Robbie Williams is enjoying life at the top again. The 36-year-old newlywed just scored his ninth No. 1 album in the UK with his second solo career retrospective, In and Out of Consciousness: Greatest Hits 1990-2010. He and his Take That bandmates seem to be getting on better than ever, too, for the pop five-piece are readying the release of their sixth studio effort, Progress, in November. It marks the band’s first set of new material under the original lineup since 1995’s Nobody Else.
In an in-depth interview with Q Magazine, the former bad boy entertainer says that he prefers being back with his old mates over supporting his solo career. Williams goes on to discuss the anxiety surrounded his last solo outing, 2009’s Reality Killed the Video Star, referring to the comeback as a “compromise” to its poorly-received predecessor, Rudebox.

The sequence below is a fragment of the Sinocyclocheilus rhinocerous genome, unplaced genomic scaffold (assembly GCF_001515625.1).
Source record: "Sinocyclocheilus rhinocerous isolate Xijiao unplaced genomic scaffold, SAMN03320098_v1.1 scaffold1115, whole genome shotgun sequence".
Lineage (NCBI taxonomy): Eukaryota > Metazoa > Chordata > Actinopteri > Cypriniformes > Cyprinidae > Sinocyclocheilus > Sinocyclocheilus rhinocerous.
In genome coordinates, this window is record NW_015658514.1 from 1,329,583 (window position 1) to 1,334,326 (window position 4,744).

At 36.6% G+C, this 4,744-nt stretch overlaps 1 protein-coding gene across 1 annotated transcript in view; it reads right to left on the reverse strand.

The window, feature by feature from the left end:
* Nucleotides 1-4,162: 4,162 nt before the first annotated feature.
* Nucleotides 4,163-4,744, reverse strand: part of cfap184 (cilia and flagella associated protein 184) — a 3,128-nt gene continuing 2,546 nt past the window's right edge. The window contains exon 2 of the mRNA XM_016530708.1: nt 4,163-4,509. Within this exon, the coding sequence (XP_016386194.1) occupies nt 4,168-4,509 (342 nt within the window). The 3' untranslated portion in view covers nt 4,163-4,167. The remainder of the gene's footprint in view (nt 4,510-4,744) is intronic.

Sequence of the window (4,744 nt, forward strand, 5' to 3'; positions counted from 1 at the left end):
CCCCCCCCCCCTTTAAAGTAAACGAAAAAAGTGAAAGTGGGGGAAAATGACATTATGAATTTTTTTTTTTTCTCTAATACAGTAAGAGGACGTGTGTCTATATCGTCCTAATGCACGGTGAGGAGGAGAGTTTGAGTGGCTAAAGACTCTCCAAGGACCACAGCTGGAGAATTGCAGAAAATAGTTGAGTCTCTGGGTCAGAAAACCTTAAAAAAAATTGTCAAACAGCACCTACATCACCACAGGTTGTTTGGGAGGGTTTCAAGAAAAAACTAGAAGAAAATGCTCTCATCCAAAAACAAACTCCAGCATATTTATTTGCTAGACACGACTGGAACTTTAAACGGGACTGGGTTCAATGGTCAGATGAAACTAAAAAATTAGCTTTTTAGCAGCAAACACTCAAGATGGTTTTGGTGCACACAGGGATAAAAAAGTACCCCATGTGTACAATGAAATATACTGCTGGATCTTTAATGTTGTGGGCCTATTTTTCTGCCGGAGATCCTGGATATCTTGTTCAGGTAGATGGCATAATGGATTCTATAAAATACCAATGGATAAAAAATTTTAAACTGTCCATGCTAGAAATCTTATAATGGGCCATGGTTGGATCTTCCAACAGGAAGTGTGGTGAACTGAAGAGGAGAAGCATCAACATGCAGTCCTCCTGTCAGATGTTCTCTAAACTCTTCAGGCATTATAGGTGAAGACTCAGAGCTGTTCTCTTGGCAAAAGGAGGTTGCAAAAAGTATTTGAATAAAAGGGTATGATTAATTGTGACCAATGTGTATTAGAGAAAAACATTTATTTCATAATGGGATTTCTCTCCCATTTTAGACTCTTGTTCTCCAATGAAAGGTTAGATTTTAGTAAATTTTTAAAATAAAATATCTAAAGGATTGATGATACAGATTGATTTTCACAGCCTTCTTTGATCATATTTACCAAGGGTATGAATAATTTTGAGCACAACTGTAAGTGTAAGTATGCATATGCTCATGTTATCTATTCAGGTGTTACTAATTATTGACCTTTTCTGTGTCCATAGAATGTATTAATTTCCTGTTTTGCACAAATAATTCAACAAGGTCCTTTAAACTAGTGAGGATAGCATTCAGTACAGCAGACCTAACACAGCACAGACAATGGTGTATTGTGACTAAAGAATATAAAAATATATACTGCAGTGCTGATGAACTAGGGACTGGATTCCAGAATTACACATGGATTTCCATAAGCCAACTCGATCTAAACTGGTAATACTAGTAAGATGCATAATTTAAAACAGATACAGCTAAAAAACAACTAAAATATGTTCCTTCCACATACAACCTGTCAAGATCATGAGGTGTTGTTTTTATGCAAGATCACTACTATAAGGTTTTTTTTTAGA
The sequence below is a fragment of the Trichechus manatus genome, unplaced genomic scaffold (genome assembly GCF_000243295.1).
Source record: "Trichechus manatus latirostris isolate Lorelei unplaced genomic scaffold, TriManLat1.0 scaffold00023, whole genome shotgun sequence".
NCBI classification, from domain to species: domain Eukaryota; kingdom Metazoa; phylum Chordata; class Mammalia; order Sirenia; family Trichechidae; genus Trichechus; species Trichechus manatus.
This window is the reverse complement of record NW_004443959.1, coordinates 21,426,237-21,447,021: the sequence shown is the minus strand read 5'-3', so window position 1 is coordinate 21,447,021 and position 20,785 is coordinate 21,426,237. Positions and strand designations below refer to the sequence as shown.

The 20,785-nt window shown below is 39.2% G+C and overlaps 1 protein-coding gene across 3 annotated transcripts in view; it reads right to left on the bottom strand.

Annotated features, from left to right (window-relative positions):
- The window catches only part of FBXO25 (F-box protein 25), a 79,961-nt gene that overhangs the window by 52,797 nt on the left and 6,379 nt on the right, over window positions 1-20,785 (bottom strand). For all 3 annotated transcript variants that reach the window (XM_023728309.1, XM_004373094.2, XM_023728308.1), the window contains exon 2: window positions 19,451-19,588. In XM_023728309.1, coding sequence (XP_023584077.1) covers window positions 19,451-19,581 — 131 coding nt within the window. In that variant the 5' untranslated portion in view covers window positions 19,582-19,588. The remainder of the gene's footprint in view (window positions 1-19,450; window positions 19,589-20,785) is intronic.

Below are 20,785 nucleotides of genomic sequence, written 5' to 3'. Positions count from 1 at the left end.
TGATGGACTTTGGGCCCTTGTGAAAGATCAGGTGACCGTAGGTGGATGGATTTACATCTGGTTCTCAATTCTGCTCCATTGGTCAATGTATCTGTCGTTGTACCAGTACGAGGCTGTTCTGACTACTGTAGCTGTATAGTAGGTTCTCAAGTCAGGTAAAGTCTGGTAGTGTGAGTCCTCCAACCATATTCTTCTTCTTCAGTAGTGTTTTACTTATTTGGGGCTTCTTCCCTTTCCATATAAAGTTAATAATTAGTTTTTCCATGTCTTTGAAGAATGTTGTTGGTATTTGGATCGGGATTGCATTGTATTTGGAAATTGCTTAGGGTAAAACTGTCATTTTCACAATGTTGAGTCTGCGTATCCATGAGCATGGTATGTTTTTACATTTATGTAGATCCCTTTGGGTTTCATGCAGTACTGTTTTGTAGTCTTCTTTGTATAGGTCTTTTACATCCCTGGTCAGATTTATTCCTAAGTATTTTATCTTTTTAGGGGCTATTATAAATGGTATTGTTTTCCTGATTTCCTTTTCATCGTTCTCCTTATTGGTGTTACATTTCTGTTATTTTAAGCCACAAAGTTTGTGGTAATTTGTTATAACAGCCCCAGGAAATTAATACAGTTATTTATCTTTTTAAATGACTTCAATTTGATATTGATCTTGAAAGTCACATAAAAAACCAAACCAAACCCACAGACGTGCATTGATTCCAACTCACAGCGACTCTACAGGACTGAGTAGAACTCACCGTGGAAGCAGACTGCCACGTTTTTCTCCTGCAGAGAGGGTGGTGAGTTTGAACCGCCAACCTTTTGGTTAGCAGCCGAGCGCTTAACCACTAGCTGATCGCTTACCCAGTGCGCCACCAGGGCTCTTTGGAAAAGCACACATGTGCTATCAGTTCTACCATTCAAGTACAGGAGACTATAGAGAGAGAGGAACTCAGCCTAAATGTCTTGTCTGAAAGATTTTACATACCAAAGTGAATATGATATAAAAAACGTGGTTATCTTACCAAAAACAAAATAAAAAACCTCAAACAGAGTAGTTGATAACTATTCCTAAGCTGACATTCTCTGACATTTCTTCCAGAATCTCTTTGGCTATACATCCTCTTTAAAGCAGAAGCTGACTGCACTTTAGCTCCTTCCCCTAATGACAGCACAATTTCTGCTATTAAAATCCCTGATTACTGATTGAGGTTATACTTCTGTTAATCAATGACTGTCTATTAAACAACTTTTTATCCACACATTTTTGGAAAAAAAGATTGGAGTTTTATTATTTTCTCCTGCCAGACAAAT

"When suddenly you're not on top of the wave anymore and the imperial phase is over, you panic," he says. "You're left to compromise, basically. The last album was schizophrenic – it was like, 'I'll put 'Morning Sun' on it because I know [the fans] will like that kind of thing'."
The Trevor Horn produced LP was Williams' only album that failed to reach No. 1 in the UK, but its lead single "Bodies" topped in at No. 2. Still, Williams slags it off.
"[It's] a great track but the lyrics are f**king gibberish. You look at them and go 'stop watching documentaries, you kn*b'. Who knows what I was going on about? I was f**king stoned. The edge had gone." (Digital Spy)
The next issue of Q, featuring Take That on the cover, hits newsstands October 26.
Here's some vintage Take That for your Friday afternoon:
Take That – "Everything Changes"
Take That – "Babe"